Indiana Jones might have saved himself a whole lot of trouble in his new movie if only he had known the crystal skulls he traveled so far to find were probably fakes. Crystal skulls, carved from a see-through mineral called quartz, have been thought by some scholars to be relics of the Aztecs or other peoples living in Central America about 500 years ago, between the 14th and 16th centuries. The stuff of legends, the skulls’ otherworldly appearance has even led some to believe that they have healing properties and came not from Aztecs but from a mysterious civilization that disappeared from the Earth long ago. Some even suggest the skulls, which Europeans began collecting in the mid-1800s, came from another planet entirely. It turns out the skulls’ origins are probably much more humble. Museum historians and archaeologists have long suspected that crystal skulls, especially large ones, may be modern-day forgeries and not the objects of a bygone civilization. Most of the life-sized crystal skulls found in museums have no documents recording where, when or how they were dug up, or who originally found them. The large size of the skulls also stands out from the much smaller skull carvings more commonly found in Aztec dig sites. These observations long raised many peoples' suspicions about the skulls. Are they really as old as their collectors say they are? To find out, a team of archaeologists recently analyzed two life-sized crystal skulls, one housed in the British Museum in London, and the other at the Smithsonian Institution in Washington, D.C. By closely examining the surface of the skulls, the researchers determined what kinds of tools were used to make the skulls. For comparison, they also examined the surfaces of several beads and a drinking cup collected from archaeological digs at Central American spots known to be between 1,000 and 500 years old. To get a close-up look at the surface of each object, the researchers used a tool called a scanning electron microscope. This high-magnification tool sends a beam of electrons through an object to form an image. To work properly, the object scanned needs to be coated with a very thin layer of gold, which helps conduct the electron beam through the sample. Rather than coat the museum specimens with gold, the team pressed a type of wax onto the surface of each specimen to make a precise mold. Viewing this wax mold with the powerful magnification provided by a scanning electron microscope gave the researchers a very detailed view. They were able to look carefully at the fine markings left behind by the tools used to make the skulls, as well as the beads and cup. Under magnification, the cup and beads have the kinds of markings that would come from wood and stone tools. They were shallow and irregular, as you might expect from a piece carved by hand. The skulls, however, had more uniform surface patterns. The researchers say the pattern found on one of the skulls is the same kind of pattern produced by a more modern tool — a mechanical wheel like those used by jewelry-makers today. This suggests the large skulls were carved with modern equipment that would not have been available to the people living long ago, says Jane Walsh, an anthropologist at the Smithsonian Institution. Further analysis of the quartz in the other skull suggested the rock it was made from came from Madagascar, Europe or Brazil — all very far from the Aztec empire, and not at all connected to the empire by any trade network. Taken together, these pieces of evidence support the idea that the life-sized crystal skulls are modern-day phonies. What about the many smaller crystal skulls housed in other museums around the world? Walsh says they're probably fakes, too. But archaeologist Michael E. Smith at Arizona State University thinks otherwise. While he agrees the large skulls are probably fakes, "some small crystal skulls may indeed be legitimate Aztec objects," he says.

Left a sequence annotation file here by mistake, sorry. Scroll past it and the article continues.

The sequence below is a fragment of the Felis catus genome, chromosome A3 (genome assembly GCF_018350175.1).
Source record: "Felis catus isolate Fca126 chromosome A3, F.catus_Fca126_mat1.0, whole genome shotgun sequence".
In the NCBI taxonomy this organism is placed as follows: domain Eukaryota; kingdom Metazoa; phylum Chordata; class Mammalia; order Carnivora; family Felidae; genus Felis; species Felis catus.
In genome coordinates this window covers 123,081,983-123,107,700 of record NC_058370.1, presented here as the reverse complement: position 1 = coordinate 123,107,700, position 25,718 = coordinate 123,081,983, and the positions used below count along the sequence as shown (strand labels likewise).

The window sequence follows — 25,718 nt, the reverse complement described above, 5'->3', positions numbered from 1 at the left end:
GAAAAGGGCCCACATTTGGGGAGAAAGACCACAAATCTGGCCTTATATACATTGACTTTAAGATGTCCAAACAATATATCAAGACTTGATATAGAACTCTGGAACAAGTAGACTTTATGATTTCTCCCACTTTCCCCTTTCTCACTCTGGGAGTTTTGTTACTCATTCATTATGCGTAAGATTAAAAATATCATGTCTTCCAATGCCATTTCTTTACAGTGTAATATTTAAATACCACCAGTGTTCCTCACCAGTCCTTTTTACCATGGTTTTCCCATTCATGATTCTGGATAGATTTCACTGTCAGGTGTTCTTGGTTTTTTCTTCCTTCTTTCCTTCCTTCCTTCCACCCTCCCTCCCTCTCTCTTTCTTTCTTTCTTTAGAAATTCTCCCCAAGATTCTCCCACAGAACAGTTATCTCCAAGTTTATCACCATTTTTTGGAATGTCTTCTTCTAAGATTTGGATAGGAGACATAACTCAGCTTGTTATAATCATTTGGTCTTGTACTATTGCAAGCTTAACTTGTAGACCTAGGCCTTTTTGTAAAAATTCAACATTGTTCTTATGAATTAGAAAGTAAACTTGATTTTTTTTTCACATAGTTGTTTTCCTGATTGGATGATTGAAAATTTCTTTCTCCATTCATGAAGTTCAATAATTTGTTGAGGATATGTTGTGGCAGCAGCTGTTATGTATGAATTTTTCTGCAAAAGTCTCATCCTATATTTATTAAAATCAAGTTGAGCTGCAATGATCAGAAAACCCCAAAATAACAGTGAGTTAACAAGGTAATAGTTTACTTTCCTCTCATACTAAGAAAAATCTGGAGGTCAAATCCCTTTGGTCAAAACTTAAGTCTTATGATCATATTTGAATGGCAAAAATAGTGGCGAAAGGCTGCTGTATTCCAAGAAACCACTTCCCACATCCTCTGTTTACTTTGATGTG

Fakes in the museum
Fakes in the museum








Designed and Powered by HBJamaica.com™